How often do we, in this culture, chase these responsibilities, these activities, things to fill the emptiness, the lack of fulfillment? How many of us have burned in our hearts to do something radical, something dangerous, something so perilous and foolish that it can only be a call from Jesus? How many of us have quenched that fire in our hearts with the responsibilities that we have made an article of our faith?

If we are to follow Jesus on Good Friday, we must learn that our responsibilities are often nothing more than a well-dressed idol. They are an outgrowth of our pride, our need to be important to the world around us, our need to have purpose in a world that so often seems purposeless. Yet, Jesus demands only one purpose for us on Good Friday: a long road to a lonely hill, and a cross. He calls us to be despised by those for whom we wish to be so important, to surrender the rights and the earthly responsibilities that we have filled our lives with. He calls us to be fulfilled in death.

To follow Jesus on Good Friday, it is not enough to die “to”, we must also die “for.” We call this Friday “Good” because Jesus died “for” us. So, if we are to follow Jesus on this road, who do we die for? We die for the same ones that Jesus died for. We die for the poor, the helpless, the hopeless, the broken, the bloodied, the hungry, the sick, the imprisoned. We die for the young veteran in our congregation who can’t see a way to go on living. We die for the young mother who worries about how to pay the rent, how to put food on the table, how to raise children with a spouse who is either absent or non-existent. We die for the desperately drug addicted man, whose only hope lies in a needle in his arm. We die for the man on the side of the road, holding a cardboard sign, living without pride or dignity. We die for the senior citizen, who has to choose between buying food and buying medicine. We die for the parent of the adult child, who wonders day and night if their child still lives, after months and years of not hearing from them. We die for the thieves and the murders. We die for the prostitutes and the pimps. We die for the Muslim, for the black person, for the immigrant, for the terrorist, for the hypocrite. We die for them when we die to ourselves, when we make the task of being Jesus to them our only responsibility, our only purpose. We die for them when we give up our time, our energy, our money, to minister to their physical needs, as well as their spiritual.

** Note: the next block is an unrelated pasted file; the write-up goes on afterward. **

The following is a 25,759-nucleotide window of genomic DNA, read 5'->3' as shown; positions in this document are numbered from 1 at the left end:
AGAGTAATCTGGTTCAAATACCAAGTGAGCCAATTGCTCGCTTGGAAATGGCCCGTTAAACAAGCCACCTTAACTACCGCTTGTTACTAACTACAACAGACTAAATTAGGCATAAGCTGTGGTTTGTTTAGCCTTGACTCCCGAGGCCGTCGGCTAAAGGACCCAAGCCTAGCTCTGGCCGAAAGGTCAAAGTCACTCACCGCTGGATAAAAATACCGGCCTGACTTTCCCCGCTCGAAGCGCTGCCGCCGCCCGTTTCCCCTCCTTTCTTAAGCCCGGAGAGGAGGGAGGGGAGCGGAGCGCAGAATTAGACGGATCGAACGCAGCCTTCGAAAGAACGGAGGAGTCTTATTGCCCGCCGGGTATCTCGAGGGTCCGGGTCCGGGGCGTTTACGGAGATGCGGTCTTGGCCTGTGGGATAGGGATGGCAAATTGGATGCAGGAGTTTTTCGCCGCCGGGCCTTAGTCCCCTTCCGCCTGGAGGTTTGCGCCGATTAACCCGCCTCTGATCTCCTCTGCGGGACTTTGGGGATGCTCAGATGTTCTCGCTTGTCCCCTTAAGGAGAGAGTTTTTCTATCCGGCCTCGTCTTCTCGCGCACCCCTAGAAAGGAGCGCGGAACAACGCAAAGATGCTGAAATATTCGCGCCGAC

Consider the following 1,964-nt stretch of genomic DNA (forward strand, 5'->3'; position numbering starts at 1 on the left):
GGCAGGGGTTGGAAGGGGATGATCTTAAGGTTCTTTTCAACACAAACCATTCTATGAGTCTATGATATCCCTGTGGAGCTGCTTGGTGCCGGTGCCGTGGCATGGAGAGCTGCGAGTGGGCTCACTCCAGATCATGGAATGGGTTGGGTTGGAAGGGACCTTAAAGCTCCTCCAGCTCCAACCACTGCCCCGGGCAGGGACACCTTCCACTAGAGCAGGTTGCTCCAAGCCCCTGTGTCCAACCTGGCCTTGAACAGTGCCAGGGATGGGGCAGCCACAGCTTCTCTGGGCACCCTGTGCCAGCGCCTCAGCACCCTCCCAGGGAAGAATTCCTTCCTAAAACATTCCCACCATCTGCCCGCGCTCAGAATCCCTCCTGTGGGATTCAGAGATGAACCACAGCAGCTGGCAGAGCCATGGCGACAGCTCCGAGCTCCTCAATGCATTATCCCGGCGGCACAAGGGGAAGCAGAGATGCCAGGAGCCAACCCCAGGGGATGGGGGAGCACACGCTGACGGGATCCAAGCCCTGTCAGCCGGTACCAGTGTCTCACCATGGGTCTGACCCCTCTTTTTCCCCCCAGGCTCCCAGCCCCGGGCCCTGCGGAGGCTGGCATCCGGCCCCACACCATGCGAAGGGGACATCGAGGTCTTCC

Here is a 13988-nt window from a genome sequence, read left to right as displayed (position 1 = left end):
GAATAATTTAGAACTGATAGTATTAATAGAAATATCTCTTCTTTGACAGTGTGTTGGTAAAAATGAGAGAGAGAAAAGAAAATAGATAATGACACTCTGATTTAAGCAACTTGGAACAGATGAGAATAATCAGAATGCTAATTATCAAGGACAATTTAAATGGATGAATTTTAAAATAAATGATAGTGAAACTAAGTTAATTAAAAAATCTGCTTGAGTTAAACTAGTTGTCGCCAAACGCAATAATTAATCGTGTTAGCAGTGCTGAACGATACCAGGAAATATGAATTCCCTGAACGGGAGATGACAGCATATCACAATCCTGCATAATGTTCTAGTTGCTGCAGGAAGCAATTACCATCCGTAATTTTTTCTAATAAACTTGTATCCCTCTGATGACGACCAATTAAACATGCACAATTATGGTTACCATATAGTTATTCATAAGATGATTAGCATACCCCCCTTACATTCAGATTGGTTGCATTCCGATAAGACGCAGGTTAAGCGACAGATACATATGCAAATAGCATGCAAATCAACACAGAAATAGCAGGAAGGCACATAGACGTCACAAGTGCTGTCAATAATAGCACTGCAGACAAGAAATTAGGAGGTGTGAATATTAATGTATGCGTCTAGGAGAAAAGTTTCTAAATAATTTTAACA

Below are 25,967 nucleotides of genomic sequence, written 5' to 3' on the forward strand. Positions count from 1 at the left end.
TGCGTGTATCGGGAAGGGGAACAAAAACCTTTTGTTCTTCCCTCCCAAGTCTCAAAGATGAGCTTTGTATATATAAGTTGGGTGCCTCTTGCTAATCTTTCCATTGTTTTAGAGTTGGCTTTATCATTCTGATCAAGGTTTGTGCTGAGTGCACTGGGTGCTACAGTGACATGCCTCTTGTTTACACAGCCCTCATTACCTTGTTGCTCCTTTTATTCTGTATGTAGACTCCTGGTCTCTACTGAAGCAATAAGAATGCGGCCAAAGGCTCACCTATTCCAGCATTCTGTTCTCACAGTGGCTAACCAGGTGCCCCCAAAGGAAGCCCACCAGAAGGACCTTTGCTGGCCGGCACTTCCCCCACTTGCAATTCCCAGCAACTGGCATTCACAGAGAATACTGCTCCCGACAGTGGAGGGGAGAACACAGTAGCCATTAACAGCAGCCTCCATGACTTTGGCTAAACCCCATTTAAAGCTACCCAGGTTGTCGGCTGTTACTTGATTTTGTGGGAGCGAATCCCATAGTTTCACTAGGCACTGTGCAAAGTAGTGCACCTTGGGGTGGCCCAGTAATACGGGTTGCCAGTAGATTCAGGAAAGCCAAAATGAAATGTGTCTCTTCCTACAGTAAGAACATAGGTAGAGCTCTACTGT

In 2006, I went to Iraq for the first time. In 2008, I went for the second time. And, by June of 2012, I was only a shell of the person that I had once been. I had purpose, I had responsibilities, but it was all I was. I was crushed by all the things in my life that made me feel important, that made me feel useful. My family, my duty to my country, my responsibilities to the soldiers under my command, my responsibilities to the commander that I served… all of it made me popular in the eyes of those I worked with. It made me valuable to those that I served. And yet, for all the acclaim and value that I had cultivated, I could not see a way to go on living. And so, on a normal day in June, I woke up in the morning and decided to take my own life. I would leave no note: my life was my note. I simply decided to drive as fast as I could into a utility pole on Peacher’s Mill, which I drove down every day.